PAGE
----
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inquiring systems for permaculture designers

Designing Questions about Questioning the Questions

The design of Singerian Inquiring Systems is a theory of a way to acquiring knowledge. When I look closely, I find nine working parts to the theory. So, consider it a large theory. Furthermore, the theory itself is one of five inquiring systems theories written by C. West Churchman in The Design of Inquiring Systems: Basic Concepts of Systems and Organization. So, there is a great deal of background and context to the theory. Therefore, before describing the features of the design of Singerian Inquiring Systems, its theme will be featured.

The name "Singerian Inquiring Systems" appears to have been coined by Churchman. The "Singer" is Edgar A. Singer, Jr., who was born in 1873 in Philadelphia, and who was a professor in the Philosophy Department at the University of Pennsylvania. As they say there, "Singer’s main emphasis was the theory of evidence, and the methods by which it related to a problem; something he termed empirical idealism." This tells us a great deal about the theory. For one, it tells us that a Singerian Inquiring System is interested in acquiring knowledge because it is confronting a given problem.

People also have referred to this inquiring system as the Singerian-Churchmanian Inquiry System. Churchman designed The Design of Inquiring Systems, and the Singerian Inquiring System are his ideas and a reflection of Singer's ideas. Singer was one of Churchman's teachers. Churchman took the ball and ran with it, so to speak. The clarity and good humor of Churchman's writing make it easy for the ideas to be considered and understood. Churchman is not afraid to write about ethics. Also, there is a quality about the writing that says he means it. The name is a proper name. And it expresses the nuances of its authors.

I would propose that one concatenates five names together for a more representative name of this inquiring system but it probably would not format well when the margins of the page are narrow. Besides this is all implied. Besides, the name of a theory is just an approximation of a truth and with a margin of error just like the rest of our facts.

When studying Singerian Inquiring Systems, a strange curve in the path appears. Our investigation into inquiring systems started out as a question under the subject heading of epistemology, the study of the nature of our knowledge and the methods of acquiring knowledge. Look up and there is Singer and Churchman suggesting it is a question of an ethical nature.

In the final chapter of Churchman's book Thought and Wisdom, Churchman ponders why Singer appeared to be out of fashion with the philosophy of his day. Churchman relates that investigators at that time were concerned about finding "the distance between point A and point B on the surface of the earth at a moment in time" and Singer was concerned about finding whether or not that question should even be investigated. This is a strategic inquiring system.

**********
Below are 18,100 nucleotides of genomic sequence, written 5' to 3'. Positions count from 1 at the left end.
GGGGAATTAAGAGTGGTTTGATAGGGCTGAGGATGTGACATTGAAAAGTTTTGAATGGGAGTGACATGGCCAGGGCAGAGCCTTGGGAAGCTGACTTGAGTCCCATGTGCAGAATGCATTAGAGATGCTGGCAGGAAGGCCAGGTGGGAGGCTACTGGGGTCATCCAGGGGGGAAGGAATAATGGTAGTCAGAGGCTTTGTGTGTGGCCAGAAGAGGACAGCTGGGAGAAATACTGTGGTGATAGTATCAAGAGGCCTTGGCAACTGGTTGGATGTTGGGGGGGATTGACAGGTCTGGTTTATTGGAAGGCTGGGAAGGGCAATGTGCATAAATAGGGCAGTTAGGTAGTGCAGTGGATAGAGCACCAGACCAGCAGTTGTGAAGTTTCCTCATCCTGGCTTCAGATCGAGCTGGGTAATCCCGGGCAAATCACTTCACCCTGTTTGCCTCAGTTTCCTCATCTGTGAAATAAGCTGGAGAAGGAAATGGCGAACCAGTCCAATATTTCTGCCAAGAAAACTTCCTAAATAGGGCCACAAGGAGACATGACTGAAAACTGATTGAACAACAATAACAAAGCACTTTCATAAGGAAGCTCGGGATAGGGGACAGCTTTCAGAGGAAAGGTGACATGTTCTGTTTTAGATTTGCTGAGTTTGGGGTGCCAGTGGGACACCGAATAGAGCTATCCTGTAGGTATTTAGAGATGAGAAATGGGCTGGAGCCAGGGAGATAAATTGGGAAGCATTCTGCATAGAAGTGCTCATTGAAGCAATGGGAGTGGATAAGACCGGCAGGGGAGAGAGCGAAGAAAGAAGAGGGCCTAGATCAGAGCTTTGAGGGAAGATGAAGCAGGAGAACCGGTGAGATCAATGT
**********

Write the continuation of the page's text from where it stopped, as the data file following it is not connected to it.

Singer's philosophy is labeled with the term empirical idealism. On the surface, alone, and with out much explanation, this term provides little help. This is OK. The explanation is there, for starters, in Singer's writings and Churchman's writings. Here in the blog-post, nevertheless, the study of the words finds the root of "idealism" to be ideal. This is a clue to our inquiring system's theme. Suddenly, again, we are not talking about what is but what should be.

Churchman, too, wrote about the imperatives of inquiry. He went one step further then Singer. Here are some example inquiries to show the differences. An inquirer asks, "What is the distance?" And, Singer asks, "Should we investigate that question?" And, Churchman asks: "What investigations should be seeking?"

The design of Singerian Inquiring Systems is a large design. The theory is large. And getting larger. But the theme is still fairly straitforward. The theme of the design of Singerian Inquiring Systems is a message saying that even simple questions may generate a set of recursive questions continually deferring to ethical perspectives.

And, not only are there many levels of questions, but, as Churchman points out, the ideal itself is changing. We are changing, and our conception of the ideal with us. This is the active investigation into the questions about questioning the questions.

Take the 300 foot hand-cranked measuring tape and unravel it across the dirt of the field. Measure the distance between A (asparagus) and B (broccoli). Consider the earth slowly-slowly-slowly moving beneath our tape and consider the sun's rays heating and warping our tape. Out here, "midday" is an exact enough time measurement now that the moon is high above us. Out here, as it begins to rain, and the rain is refreshing, and dampening the field... I express my gratitude to all the hero inquirers who shared their investigations.